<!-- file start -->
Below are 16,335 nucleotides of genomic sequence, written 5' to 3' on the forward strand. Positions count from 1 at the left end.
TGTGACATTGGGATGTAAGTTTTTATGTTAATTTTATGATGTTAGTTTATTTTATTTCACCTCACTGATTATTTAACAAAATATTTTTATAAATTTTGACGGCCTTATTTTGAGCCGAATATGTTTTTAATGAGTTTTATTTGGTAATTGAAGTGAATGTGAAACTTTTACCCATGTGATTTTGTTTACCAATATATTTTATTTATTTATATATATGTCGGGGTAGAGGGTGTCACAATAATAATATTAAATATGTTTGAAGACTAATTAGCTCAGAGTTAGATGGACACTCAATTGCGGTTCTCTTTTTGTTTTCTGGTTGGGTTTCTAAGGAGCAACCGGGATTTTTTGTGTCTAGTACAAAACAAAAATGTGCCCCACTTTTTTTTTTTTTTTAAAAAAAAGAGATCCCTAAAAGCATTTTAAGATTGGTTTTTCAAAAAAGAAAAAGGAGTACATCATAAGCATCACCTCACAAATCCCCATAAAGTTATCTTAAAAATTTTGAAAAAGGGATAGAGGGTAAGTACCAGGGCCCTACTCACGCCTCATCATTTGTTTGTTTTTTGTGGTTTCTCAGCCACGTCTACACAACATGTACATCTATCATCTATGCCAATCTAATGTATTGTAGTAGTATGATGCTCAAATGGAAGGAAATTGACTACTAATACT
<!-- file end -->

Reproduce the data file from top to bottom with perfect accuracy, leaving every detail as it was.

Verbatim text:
Below are 16,335 nucleotides of genomic sequence, written 5' to 3' on the forward strand. Positions count from 1 at the left end.
TGTGACATTGGGATGTAAGTTTTTATGTTAATTTTATGATGTTAGTTTATTTTATTTCACCTCACTGATTATTTAACAAAATATTTTTATAAATTTTGACGGCCTTATTTTGAGCCGAATATGTTTTTAATGAGTTTTATTTGGTAATTGAAGTGAATGTGAAACTTTTACCCATGTGATTTTGTTTACCAATATATTTTATTTATTTATATATATGTCGGGGTAGAGGGTGTCACAATAATAATATTAAATATGTTTGAAGACTAATTAGCTCAGAGTTAGATGGACACTCAATTGCGGTTCTCTTTTTGTTTTCTGGTTGGGTTTCTAAGGAGCAACCGGGATTTTTTGTGTCTAGTACAAAACAAAAATGTGCCCCACTTTTTTTTTTTTTTTAAAAAAAAGAGATCCCTAAAAGCATTTTAAGATTGGTTTTTCAAAAAAGAAAAAGGAGTACATCATAAGCATCACCTCACAAATCCCCATAAAGTTATCTTAAAAATTTTGAAAAAGGGATAGAGGGTAAGTACCAGGGCCCTACTCACGCCTCATCATTTGTTTGTTTTTTGTGGTTTCTCAGCCACGTCTACACAACATGTACATCTATCATCTATGCCAATCTAATGTATTGTAGTAGTATGATGCTCAAATGGAAGGAAATTGACTACTAATACT